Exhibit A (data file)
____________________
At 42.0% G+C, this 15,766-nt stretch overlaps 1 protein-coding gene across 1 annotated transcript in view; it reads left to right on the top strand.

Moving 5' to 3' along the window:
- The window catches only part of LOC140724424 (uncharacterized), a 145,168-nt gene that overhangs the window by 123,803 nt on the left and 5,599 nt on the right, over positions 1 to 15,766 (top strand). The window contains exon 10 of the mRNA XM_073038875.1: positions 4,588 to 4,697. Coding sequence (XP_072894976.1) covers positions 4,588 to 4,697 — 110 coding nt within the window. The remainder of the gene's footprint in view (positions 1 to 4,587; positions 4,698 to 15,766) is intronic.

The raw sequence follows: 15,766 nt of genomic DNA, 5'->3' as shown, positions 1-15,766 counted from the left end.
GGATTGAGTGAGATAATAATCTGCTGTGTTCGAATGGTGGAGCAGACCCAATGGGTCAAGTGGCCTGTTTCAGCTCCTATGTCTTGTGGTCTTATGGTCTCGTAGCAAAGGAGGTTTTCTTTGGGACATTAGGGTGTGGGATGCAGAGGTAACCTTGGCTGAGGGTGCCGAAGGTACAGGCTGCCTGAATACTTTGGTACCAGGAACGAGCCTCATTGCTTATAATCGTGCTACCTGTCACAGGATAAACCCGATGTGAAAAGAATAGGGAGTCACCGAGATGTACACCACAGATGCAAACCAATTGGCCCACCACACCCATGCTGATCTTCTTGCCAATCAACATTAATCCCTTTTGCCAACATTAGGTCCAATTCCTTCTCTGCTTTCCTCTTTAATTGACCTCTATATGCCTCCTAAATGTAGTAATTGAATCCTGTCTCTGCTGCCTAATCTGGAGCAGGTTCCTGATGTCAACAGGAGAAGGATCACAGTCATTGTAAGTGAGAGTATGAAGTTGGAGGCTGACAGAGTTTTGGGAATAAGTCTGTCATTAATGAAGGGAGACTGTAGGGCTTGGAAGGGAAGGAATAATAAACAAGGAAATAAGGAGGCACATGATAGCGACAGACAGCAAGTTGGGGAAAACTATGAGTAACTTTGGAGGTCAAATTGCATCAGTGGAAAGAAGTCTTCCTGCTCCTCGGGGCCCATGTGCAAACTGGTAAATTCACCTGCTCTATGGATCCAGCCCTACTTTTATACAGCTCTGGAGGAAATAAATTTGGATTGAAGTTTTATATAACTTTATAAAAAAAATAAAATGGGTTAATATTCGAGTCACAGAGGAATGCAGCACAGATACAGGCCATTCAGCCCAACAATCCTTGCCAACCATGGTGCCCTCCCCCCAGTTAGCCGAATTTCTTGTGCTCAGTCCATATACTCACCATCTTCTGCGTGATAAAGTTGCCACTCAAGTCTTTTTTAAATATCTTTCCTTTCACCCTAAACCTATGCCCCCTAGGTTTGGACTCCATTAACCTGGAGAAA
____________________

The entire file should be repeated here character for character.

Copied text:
At 42.0% G+C, this 15,766-nt stretch overlaps 1 protein-coding gene across 1 annotated transcript in view; it reads left to right on the top strand.

Moving 5' to 3' along the window:
- The window catches only part of LOC140724424 (uncharacterized), a 145,168-nt gene that overhangs the window by 123,803 nt on the left and 5,599 nt on the right, over positions 1 to 15,766 (top strand). The window contains exon 10 of the mRNA XM_073038875.1: positions 4,588 to 4,697. Coding sequence (XP_072894976.1) covers positions 4,588 to 4,697 — 110 coding nt within the window. The remainder of the gene's footprint in view (positions 1 to 4,587; positions 4,698 to 15,766) is intronic.

The raw sequence follows: 15,766 nt of genomic DNA, 5'->3' as shown, positions 1-15,766 counted from the left end.
GGATTGAGTGAGATAATAATCTGCTGTGTTCGAATGGTGGAGCAGACCCAATGGGTCAAGTGGCCTGTTTCAGCTCCTATGTCTTGTGGTCTTATGGTCTCGTAGCAAAGGAGGTTTTCTTTGGGACATTAGGGTGTGGGATGCAGAGGTAACCTTGGCTGAGGGTGCCGAAGGTACAGGCTGCCTGAATACTTTGGTACCAGGAACGAGCCTCATTGCTTATAATCGTGCTACCTGTCACAGGATAAACCCGATGTGAAAAGAATAGGGAGTCACCGAGATGTACACCACAGATGCAAACCAATTGGCCCACCACACCCATGCTGATCTTCTTGCCAATCAACATTAATCCCTTTTGCCAACATTAGGTCCAATTCCTTCTCTGCTTTCCTCTTTAATTGACCTCTATATGCCTCCTAAATGTAGTAATTGAATCCTGTCTCTGCTGCCTAATCTGGAGCAGGTTCCTGATGTCAACAGGAGAAGGATCACAGTCATTGTAAGTGAGAGTATGAAGTTGGAGGCTGACAGAGTTTTGGGAATAAGTCTGTCATTAATGAAGGGAGACTGTAGGGCTTGGAAGGGAAGGAATAATAAACAAGGAAATAAGGAGGCACATGATAGCGACAGACAGCAAGTTGGGGAAAACTATGAGTAACTTTGGAGGTCAAATTGCATCAGTGGAAAGAAGTCTTCCTGCTCCTCGGGGCCCATGTGCAAACTGGTAAATTCACCTGCTCTATGGATCCAGCCCTACTTTTATACAGCTCTGGAGGAAATAAATTTGGATTGAAGTTTTATATAACTTTATAAAAAAAATAAAATGGGTTAATATTCGAGTCACAGAGGAATGCAGCACAGATACAGGCCATTCAGCCCAACAATCCTTGCCAACCATGGTGCCCTCCCCCCAGTTAGCCGAATTTCTTGTGCTCAGTCCATATACTCACCATCTTCTGCGTGATAAAGTTGCCACTCAAGTCTTTTTTAAATATCTTTCCTTTCACCCTAAACCTATGCCCCCTAGGTTTGGACTCCATTAACCTGGAGAAA